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Old Theories, New Information at Annual Conspiracy Convention

Old Theories, New Information at Annual Conspiracy Convention

Thousands of miles away, at a Marriott Hotel in Virginia, hundreds of people, many of who are considered to be the world’s most influential people in politics, industry and finance, met June 2-3 for the annual Bilderberg Conference.

Much closer, hundreds of conspiracy theories convened the same weekend in Santa Clara for the 12th annual Conspiracy Convention. Ironically, Conspiracy Con was also held at a Marriott.


The Bilderbergers are considered to be a secret society (albeit a well-publicized one), and by conspiracy standards that makes their conference a place where the most privileged people get together to decide which strings they intend to pull. As conspiracy theory goes, there is a reason for everything and often that reason is contradictory to the official story America is told by the mainstream media.

According to a 2006 New York Times/CBS News poll, the majority of Americans don’t believe the official story of what happened on September 11, 2001. Since more and more people continue to buy into the idea that the official story is a lie, most Americans believe in a conspiracy.

Conspiracy Convention explores all facets of conspiracy – from the far-fetched to the plausible. Each speaker is given 90 minutes to present what he or she believes to be concrete evidence proving his or her particular point.

Someone like Jim Fetzer (the convention’s opening speaker) continued the tradition of discussing theories related to 9/11. Fetzer showed his evidence on why he believes each of the four crash sites was created through Hollywood magic done with smoke screens and special effects (additionally Fetzer believes the second plane to hit the Twin Towers was a hologram).

In what may have been an attempt by promoter Brian William Hall to incite excitement for this September’s UFO Con, there were three speakers who used their time to discuss abnormal flight or alien activity.

Kerry Cassidy discussed her belief that all humans are actually of extra-terrestrial ancestry, while Jay Weidner showed his proof that the moon landing was faked by film director Stanley Kubrick. In addition, last year’s self-proclaimed expert on the Illuminati, Doc Marquis, talked about Nazi UFOs currently in our atmosphere.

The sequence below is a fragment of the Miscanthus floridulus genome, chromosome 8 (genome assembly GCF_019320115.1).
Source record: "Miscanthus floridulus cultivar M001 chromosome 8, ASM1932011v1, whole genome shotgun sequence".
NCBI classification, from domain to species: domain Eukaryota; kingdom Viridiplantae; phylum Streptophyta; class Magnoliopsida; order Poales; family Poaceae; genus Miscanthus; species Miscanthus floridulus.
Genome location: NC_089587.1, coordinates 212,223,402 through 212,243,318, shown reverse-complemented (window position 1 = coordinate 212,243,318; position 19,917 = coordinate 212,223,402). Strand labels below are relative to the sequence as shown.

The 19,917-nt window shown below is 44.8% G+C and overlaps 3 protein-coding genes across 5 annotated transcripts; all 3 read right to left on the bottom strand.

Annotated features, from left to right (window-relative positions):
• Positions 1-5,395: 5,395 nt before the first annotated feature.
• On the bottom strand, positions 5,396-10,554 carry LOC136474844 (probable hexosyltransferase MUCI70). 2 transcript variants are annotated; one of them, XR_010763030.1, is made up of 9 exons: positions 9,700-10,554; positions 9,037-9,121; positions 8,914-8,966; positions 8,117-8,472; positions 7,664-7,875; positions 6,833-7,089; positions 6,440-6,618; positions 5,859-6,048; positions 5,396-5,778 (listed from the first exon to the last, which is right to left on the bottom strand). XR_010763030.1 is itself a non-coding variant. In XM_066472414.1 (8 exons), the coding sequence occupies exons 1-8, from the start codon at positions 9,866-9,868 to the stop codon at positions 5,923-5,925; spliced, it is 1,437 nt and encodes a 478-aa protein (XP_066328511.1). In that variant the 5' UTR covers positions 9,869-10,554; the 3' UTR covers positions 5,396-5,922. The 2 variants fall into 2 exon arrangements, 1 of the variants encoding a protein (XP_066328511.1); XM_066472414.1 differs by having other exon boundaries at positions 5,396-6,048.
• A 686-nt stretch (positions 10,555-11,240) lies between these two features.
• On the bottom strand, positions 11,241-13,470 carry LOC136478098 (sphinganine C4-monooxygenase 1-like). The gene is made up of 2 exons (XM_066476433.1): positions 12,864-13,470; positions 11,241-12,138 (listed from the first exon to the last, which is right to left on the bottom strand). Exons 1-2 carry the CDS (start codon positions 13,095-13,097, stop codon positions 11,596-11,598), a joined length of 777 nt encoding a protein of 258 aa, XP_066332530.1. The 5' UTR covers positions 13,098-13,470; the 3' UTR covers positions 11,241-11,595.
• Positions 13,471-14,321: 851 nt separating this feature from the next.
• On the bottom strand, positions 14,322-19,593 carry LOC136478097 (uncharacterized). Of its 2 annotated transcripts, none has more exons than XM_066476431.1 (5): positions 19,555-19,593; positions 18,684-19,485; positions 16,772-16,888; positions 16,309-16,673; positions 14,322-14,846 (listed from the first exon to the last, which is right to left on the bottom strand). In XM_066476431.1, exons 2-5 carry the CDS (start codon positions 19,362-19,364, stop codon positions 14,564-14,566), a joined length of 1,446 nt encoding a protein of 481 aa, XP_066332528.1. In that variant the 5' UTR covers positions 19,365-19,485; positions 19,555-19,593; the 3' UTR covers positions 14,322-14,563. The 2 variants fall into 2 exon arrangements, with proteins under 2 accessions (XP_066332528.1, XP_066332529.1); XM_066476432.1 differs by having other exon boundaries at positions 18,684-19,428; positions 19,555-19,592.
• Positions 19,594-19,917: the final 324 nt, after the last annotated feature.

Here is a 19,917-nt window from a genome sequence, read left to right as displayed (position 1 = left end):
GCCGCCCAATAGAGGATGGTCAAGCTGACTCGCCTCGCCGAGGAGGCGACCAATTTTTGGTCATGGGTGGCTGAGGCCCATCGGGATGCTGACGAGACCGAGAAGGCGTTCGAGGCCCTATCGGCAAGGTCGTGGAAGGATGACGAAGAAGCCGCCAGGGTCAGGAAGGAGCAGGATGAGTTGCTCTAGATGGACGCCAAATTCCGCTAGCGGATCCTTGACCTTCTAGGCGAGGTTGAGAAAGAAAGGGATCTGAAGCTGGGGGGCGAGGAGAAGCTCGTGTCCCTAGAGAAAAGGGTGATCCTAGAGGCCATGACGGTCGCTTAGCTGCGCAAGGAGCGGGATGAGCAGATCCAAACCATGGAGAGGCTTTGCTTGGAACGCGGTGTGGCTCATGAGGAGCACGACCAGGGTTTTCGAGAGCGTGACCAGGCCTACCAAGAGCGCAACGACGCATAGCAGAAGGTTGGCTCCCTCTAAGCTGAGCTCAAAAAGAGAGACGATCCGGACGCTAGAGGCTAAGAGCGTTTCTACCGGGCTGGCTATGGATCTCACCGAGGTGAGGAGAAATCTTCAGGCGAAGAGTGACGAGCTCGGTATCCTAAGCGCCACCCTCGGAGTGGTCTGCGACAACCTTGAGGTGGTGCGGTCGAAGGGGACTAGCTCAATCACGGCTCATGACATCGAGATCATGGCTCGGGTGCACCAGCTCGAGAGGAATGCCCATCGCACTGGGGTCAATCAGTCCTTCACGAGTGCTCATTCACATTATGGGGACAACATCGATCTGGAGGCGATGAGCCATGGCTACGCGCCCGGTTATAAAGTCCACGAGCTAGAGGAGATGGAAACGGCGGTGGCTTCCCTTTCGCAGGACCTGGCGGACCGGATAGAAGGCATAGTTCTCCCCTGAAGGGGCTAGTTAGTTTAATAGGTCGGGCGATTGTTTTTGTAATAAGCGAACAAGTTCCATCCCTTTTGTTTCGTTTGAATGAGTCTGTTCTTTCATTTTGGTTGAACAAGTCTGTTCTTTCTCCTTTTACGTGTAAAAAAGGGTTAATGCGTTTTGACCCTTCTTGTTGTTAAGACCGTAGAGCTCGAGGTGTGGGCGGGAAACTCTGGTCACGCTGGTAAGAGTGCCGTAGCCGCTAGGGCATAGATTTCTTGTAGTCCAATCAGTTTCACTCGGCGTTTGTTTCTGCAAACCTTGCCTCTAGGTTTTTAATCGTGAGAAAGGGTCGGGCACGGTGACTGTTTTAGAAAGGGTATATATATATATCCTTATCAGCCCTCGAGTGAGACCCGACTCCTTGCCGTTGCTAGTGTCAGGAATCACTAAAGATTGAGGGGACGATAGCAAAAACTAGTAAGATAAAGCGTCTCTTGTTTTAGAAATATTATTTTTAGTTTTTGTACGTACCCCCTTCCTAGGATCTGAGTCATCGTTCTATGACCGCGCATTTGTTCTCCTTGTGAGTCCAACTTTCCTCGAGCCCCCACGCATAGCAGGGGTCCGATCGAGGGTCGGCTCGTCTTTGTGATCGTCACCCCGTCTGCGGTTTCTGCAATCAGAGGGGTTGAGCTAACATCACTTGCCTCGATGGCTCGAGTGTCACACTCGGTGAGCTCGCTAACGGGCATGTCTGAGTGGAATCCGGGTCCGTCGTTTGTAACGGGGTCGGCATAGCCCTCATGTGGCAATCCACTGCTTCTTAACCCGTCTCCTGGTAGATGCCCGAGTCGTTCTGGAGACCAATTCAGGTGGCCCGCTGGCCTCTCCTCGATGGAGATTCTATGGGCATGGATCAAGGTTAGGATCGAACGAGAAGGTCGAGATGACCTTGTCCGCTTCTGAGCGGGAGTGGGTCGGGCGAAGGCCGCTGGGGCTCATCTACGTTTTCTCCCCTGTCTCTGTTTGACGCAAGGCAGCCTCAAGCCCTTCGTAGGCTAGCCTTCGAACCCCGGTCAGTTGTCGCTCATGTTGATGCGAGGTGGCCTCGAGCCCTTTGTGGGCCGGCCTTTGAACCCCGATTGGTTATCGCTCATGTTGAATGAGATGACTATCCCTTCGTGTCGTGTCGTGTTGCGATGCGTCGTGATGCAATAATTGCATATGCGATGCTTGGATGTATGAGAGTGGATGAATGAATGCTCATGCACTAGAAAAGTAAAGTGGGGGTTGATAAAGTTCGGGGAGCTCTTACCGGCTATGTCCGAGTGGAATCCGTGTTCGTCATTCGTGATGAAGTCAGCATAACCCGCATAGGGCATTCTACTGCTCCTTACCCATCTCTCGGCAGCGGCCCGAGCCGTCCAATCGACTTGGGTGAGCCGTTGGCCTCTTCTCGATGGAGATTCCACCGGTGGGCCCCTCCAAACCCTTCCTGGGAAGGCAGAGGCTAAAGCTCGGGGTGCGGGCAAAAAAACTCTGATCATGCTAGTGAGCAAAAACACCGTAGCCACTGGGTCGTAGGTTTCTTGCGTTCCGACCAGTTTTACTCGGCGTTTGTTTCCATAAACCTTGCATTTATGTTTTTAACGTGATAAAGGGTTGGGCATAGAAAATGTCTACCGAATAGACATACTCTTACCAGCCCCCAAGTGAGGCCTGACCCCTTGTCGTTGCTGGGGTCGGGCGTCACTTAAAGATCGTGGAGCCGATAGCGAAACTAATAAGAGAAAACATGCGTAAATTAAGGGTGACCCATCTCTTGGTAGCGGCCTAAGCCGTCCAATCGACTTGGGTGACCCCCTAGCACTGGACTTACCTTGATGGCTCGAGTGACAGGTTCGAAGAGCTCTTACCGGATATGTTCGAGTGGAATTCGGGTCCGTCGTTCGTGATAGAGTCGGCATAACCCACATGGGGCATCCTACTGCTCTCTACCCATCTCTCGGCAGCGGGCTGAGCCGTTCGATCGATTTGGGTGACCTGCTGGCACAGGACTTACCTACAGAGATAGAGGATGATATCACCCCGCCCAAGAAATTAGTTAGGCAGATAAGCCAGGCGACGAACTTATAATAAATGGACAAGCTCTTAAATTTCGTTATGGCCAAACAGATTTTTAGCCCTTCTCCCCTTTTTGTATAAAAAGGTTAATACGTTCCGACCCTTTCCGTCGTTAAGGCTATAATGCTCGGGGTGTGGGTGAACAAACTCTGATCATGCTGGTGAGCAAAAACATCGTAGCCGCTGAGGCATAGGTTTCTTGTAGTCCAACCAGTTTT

Not speaking this year were two of last year’s most controversial presenters – Douglas Dietrich who claims to be an expert on occult machinations at the Presidio Military Base in San Francisco and Anthony J. Hilder who has been a favorite fact finder for many conspiracy theorists. Both men, however, were special guests at this year’s convention and available for interviews and discussions in the exhibition hall.

The two-day event culminated with the annual speaker debate where convention attendees were able to gain further insight into the theories offered at the convention.

As the times change, and more and more people continue to find their news from alternative sources, the interest in these types of conferences will continue to grow. There’s nothing inherently crazy about this or any of the similar conspiracy conventions out there. People, in general, like making connections between major events and their own lives, and nearly every story proven to be false started with one person, or a group of people, connecting the dots. The reality is that nearly everyone is somewhat of a conspiracy theorist.

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